This seems to have come up in conversation from time to time, so anyway, here goes:
Why I'm not going to march against the `war'
The march, doesn't really seem to have a defined aim with which I can agree. Are the protestors against any military action? Or against military action now? Or against military action without a UN resolution?
The Stop the War Coaltion web page seems very careful not to explain exactly what they are against, which does not inspire any confidence. There's a bit at the bottom of the home page which states that
The aim of the Coalition should be very simple: to stop the war currently declared by the United States and its allies against `terrorism'.
(It's not obvious to me that this describes the march itself.) Well, hmm. Sure, large elements of the ``war on `terrorism''' are a sham. And I've seen no evidence that Iraq has anything to do with terrorism either: do we really believe that secular tyrant Saddam Hussein, whose Ba'ath party is, so far as I understand it, an Arabised National Socialism, is supporting al-Qaida (or however it's spelled this week)? But I'm certainly not prepared to lend my support to a campaign for unilateral pacifism, which has never worked. Other aims of the campaign, such as
We are committed to opposing any racist backlash generated by this war. We will fight to stop the erosion of civil rights.
I couldn't agree with more. But those issues are completely decoupled from the campaign for pacifism and should be seen as such.
I understand that, for instance, the Liberal Democrats are taking the position that they can participate in this march but protest only against military action unless sanctioned by the UN, but is that how their action will be interpreted by the organisers of the march and the media? I shouldn't have thought so.
Historically, I don't think that popular pressure is a very good way to stop wars. Certainly, I can't think of an example (for instance, US involvement in Vietnam ended not because of peace campaigners but because the Americans lost the fight). Cynically, if our government wants to bomb Iraq, it will bomb Iraq, just like it has been doing this past ten years and more. And yes, of course it is deeply horrible that people will die -- probably in large numbers -- as a result. That's what happens, unfortunately, and while the `rogue states' thing is so much bullshit -- Iraq is a fully functioning country with roads and health care and everything -- bluntly it is the case that the world will be more stable if such countries had more quiescent governments....
We could go into some sort of complicated arithmetic about how many people would die in different scenarios and try to use it as a decision making tool, but that's a pretty dishonest thing to do, and anyway the decision isn't ours to make. In any case, history shows us that the tolerance of people in the West for people dying in far-away lands is almost endless.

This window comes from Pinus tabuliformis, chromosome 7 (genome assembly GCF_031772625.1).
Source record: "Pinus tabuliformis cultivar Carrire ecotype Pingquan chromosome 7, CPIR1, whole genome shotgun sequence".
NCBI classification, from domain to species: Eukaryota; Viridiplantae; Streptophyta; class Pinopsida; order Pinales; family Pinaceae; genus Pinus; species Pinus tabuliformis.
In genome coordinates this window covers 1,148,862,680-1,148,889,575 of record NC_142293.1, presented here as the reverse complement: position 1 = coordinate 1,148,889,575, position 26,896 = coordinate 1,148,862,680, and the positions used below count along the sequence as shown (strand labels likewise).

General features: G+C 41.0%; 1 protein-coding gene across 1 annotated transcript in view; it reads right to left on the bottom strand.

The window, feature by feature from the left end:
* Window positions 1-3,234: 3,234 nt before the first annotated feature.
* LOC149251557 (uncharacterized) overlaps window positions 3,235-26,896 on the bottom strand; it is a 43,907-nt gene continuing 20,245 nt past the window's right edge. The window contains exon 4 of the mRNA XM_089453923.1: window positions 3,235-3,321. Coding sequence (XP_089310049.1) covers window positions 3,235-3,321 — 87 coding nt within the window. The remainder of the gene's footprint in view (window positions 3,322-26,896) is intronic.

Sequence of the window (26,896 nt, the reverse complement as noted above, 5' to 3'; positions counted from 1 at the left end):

- Terminological inexactitude. I don't think that anyone is proposing war, which is a particular legal state of affairs which can prevail between nations. I don't imagine anybody involved in this mess is sufficiently honourable to declare war on any of the others, though you might argue that a UN resolution might take the place of a declaration of war.
It's not at all obvious to me that, if you care about suffering within Iraq, military action to depose Saddam Hussein isn't the best of a set of unpleasant alternatives. After all, sanctions aren't going to get stopped any other way, whereas if the US and Great Britain decide that the Iraqi régime needs `changing', we can be reasonably sure that they'll relax sanctions and supply aid -- to make it look as if their new régime is working out, perhaps, rather than from some genuine humanitarian need. But food and medicine are food and medicine, no matter what political point is being scored by supplying them.
- Will military action in Iraq cause a general conflagration in the Middle East? I have no idea, and neither, perhaps, does anybody else. What I do know is that the Foreign Office, the State Department, the Quai D'Orsay and numerous other departments of government around the world are paid to answer questions like this, and if their warnings are being ignored, everyone else's warnings will be ignored too.
- It's quite possible that opening up Iraq's oil production will produce an economic boom -- here and in Iraq. (The extraction cost is something like $4/barrel and we can probably assume that New Iraq® will not be a member of OPEC....)
``Régime change begins at home.''
Sure. But what's the alternative? I can't imagine that any of the protestors are going to consider replacing Tony Blair with Ian Placeholder Smith a significant advance, especially since the Conservative party supports action against Iraq anyway. Sadly, I don't think that we're likely to see a Liberal Democrat administration any time soon.